Wanting is more powerful than needing. Standing in a place of wanting includes more choice, more active agency, and more personal power.
I was on a call with one of my favorite entrepreneurial friends. Whenever we chat it feels like we could chat for hours, days...weeks. She asked me how my business was going and as I updated her she asked if I was constantly working myself out of work. In other words, was I working myself out of my clients needing me? This was an interesting question that caused me to pause. As I paused, tuned in, and reflected on how the question landed with me, I lit up inside and said “yes actually...I am.”
For business-minded people reading this they may think, that’s horrible! You’re business is doomed. Here’s how I see it differently. A lot of people in the coaching, healing, and therapeutic industry create dependency. Patients become dependent on their therapists. Clients become dependent on their coaches. Visitors becomes dependent on their healers. This can be disempowering if manifested in an unhealthy way.
I’m interested in empowerment. This means, that what makes my heart beat most is for my clients to not need me, but rather, choose me. To want to work together. Most of the clients who come to me, find me in a feeling of need. They need help after a breakup, to transition out of a job, to uncover their purpose, to hear their inner voice. Eventually they realize they don’t need me. In some sense, they never did. If I’ve done the artistry of my work well, they uncover a deep well of wisdom inside of them that they previously forgot was there and I’ve skillfully taught them how to access it anytime, anywhere. Some clients end their work here. This can create important transformations like: clearing out old energy from past relationships, finding a path forward, or changing jobs.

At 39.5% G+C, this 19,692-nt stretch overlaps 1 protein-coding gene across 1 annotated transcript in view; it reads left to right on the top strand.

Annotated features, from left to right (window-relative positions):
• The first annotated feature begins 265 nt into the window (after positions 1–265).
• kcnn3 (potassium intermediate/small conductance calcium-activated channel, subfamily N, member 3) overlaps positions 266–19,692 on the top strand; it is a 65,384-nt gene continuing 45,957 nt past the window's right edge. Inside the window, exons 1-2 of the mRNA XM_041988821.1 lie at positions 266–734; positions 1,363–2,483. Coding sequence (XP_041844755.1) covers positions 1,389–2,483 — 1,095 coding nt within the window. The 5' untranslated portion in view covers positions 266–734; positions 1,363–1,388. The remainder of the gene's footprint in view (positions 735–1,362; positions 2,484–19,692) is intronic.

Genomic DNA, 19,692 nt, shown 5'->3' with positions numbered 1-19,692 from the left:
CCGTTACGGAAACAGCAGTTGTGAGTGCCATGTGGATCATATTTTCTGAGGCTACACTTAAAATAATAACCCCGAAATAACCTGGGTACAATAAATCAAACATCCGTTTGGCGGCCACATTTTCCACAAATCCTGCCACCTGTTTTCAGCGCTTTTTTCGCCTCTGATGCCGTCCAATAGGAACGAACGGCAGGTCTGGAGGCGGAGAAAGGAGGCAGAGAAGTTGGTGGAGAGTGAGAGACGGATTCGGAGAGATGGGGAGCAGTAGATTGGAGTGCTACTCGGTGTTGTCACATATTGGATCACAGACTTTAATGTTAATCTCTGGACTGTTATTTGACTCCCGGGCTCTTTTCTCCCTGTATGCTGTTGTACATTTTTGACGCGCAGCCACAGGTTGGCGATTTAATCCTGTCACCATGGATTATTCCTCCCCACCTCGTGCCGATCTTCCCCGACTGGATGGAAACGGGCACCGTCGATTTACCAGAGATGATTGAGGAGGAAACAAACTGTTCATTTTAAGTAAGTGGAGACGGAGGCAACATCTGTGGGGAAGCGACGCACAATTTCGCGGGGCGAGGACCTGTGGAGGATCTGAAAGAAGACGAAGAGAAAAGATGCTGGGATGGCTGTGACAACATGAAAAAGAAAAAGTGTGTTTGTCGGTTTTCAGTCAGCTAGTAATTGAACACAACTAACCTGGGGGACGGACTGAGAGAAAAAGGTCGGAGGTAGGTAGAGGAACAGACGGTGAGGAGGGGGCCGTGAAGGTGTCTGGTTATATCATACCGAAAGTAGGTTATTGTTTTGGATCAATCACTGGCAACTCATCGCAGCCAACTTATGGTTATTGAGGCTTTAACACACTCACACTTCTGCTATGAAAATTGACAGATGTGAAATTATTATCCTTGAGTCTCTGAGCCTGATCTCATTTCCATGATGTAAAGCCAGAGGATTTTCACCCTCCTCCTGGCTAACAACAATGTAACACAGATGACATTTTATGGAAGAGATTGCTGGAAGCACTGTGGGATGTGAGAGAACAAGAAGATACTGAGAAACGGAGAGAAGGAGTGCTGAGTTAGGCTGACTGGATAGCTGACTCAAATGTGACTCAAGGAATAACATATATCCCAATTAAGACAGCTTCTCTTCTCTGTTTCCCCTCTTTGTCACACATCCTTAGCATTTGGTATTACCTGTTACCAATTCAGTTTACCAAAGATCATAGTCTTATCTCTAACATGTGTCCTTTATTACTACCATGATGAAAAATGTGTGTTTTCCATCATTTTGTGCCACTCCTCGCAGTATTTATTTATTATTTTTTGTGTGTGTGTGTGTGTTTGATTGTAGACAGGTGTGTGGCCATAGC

However, clients that decide they want to work with me whether it’s from the beginning, or after an initial state of need, those are the clients that create massive change. They move from imaging to living their dreams like meeting their soulmate and getting married after a previously devastating break up, healing their marriage and having their first child, starting or closing down their business to align with their priorities on their own terms, becoming an unexpected leader in their field, a deep channel for the Universe to heal themselves and others, and heal deep old patterns that were once hard to let go of. These are not hypotheticals by the way, but rather real outcomes from my clients who dedicated themselves to a growth process from a starting point of “wanting.”
Excited about these outcomes? Me too! I’d love to co-create some big changes together in your life if we both agree we’re a strong match. Let’s schedule some time together for a free discovery session. Click HERE.
When we turn from need to want in our relationships we stand in our personal power.
Moving away from needing and choosing to want a relationship (of any kind) in our life is born from coming home to ourselves. An act of fortification of our energy, our love, our power, from the inside out. When we want, we recognize an infinite power source is inside of us and everything that comes to us in our life is an addition, icing on the cake, adornment, and treasure. Needs, however, are filling a gap, a hole, an essential, and can create dependence. Feel into that for a moment. Consider a relationship where you feel like you want them in your life versus need.